The trans-Atlantic security community is abuzz with the idea that Finland might soon be joining NATO. The betting money is that Finland, and perhaps Sweden as well, will request NATO membership before the June NATO summit in Madrid, barring a major political or military surprise.
Widespread, if not universal, support exists within the alliance for Finnish membership. Unfortunately for Finland, and perhaps for the alliance, there is likely to be a significant delay between Finland’s request and full NATO membership. After all, joining NATO requires amending NATO’s founding document, the Washington Treaty. That takes time — certainly weeks, if not a year or more — as the amended treaty must be ratified by all 30 alliance members.
Here is how the ratification debate is likely to unfold:
Finland’s supporters within NATO will argue that from a military-security perspective, Finland represents value added to the alliance. Finland has a large, well-trained, capable ground force and an increasingly capable Air Force that are already interoperable with NATO. Finland can unilaterally defend itself for days, if not weeks — something few alliance members can claim. Finland has decades of experience monitoring Russian activities along their shared 833-mile border, expertise that could improve the alliance’s situational awareness. Indeed, Finland’s addition to NATO could make defending the Baltic States easier, in that Finland gives NATO another reinforcement route beyond the narrow Suwalki Gap connecting Lithuania and Poland or sailing past the Russian exclave of Kaliningrad.
From a U.S. perspective, Finland could help ensure the security of Northern Europe and allow the U.S. to focus more attention on China and Indo-Pacific security issues. Supporters also will note the obvious political and cultural affinities between Finland and NATO members, and Finland’s status as an institutionalized democracy that protects civil liberties and follows the rule of law.
Skeptics may argue that Finland’s membership is not without risk. Adding Finland could antagonize Russia, in that Finland joining NATO would double the overall border between NATO and Russia. In the event of a conflict involving Finland, Russian supply lines would be considerably shorter than would NATO’s. Reinforcing Finland could be difficult in the extreme. All Finnish territory, all maritime approaches through the Baltic Sea, and significant parts of the overland approaches from Norway into northern Finland or through Sweden are well within range of Russian military systems stationed near the Finnish-Russian border, in Kaliningrad, the Kola Peninsula and the Barents Sea. Those systems include surface-to-air, anti-ship and ground-attack missiles, some of which are nuclear capable.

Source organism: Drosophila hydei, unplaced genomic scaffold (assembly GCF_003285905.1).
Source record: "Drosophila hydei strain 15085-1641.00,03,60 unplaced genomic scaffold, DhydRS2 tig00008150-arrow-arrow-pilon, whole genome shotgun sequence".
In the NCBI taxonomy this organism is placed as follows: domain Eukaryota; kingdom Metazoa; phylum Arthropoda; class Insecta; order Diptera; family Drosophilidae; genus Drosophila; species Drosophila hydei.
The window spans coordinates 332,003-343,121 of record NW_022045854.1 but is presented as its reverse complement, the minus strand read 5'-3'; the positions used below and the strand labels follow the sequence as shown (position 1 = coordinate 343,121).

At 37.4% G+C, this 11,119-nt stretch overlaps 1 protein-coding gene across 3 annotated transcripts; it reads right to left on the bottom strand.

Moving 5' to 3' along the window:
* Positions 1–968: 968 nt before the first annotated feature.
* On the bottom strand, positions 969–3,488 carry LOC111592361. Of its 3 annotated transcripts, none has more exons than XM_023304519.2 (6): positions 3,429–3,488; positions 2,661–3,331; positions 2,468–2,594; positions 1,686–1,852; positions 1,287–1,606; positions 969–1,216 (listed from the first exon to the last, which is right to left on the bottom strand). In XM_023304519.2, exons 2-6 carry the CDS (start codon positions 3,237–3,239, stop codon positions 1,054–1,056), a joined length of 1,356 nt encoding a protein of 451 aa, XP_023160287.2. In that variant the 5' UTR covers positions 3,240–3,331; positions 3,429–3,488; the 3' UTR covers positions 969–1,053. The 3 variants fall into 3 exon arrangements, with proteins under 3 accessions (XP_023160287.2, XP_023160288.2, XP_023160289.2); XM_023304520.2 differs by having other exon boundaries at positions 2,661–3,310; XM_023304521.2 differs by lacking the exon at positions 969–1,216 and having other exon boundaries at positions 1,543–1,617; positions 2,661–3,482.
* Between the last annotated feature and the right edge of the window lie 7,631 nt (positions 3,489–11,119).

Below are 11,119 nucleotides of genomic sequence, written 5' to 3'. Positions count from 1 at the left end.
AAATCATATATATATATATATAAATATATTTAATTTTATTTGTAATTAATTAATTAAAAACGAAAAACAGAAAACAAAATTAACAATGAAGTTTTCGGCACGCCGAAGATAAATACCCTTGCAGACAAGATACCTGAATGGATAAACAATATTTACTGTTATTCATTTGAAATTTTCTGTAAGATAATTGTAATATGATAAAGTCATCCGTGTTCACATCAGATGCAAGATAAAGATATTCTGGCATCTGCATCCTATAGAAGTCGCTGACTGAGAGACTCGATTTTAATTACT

That is not to say that reinforcing Finland is an impossible task, but skeptics will point to the escalatory risks in attempting to do so.
These are predictable debates, as is their outcome. Russia is the true wild card here.
Russia will do everything in its power to amplify the skeptics’ arguments in the lead-up to Finland’s request and during the treaty ratification debates in each NATO country. Finland and NATO members could be subject to Russian disinformation campaigns, cyberattacks, and other so-called active measures, military harassment or even outright military attack. In a blatant scare tactic, Russian officials have already warned they will deploy nuclear weapons to Kaliningrad if Finland joins NATO.
Officials in Brussels and NATO capitals can expect other provocative actions aimed at dividing the alliance on the membership question. Finland is preparing for this eventuality. As a recent Finnish government report noted: “It is likely that the aspirant country and NATO member countries would be subjected to external influence and pressure already during the membership talks and the transition phase.”
Now is the time for NATO to prepare for these scenarios as well, before Finland decides whether to apply for membership. Questions to consider include how alliance members can expedite their treaty ratification process to provide Russia with less time for mischief. Can early movers on the ratification front provide Finland with bilateral security guarantees before Finland achieves full NATO membership? More generally, who would be willing to assist Finland in a military conflict once it applies but before it becomes a full NATO member? And finally, are NATO members prepared to counter Russian disinformation through the sharing (and possible public release) of intelligence to better inform Western publics of Russian actions?
The betting money in Western defense circles is that Finland will soon ask to join NATO. With adequate preparation, done now, the alliance could add a capable new member while minimizing regional instability and possible conflict.
David Auerswald is a professor of security studies at the U.S. National War College. He previously worked as a congressional staff member on three separate occasions. He has also written books and articles on NATO and European security. The views in this commentary are those of the author and not necessarily of the National War College or any other U.S. government entity.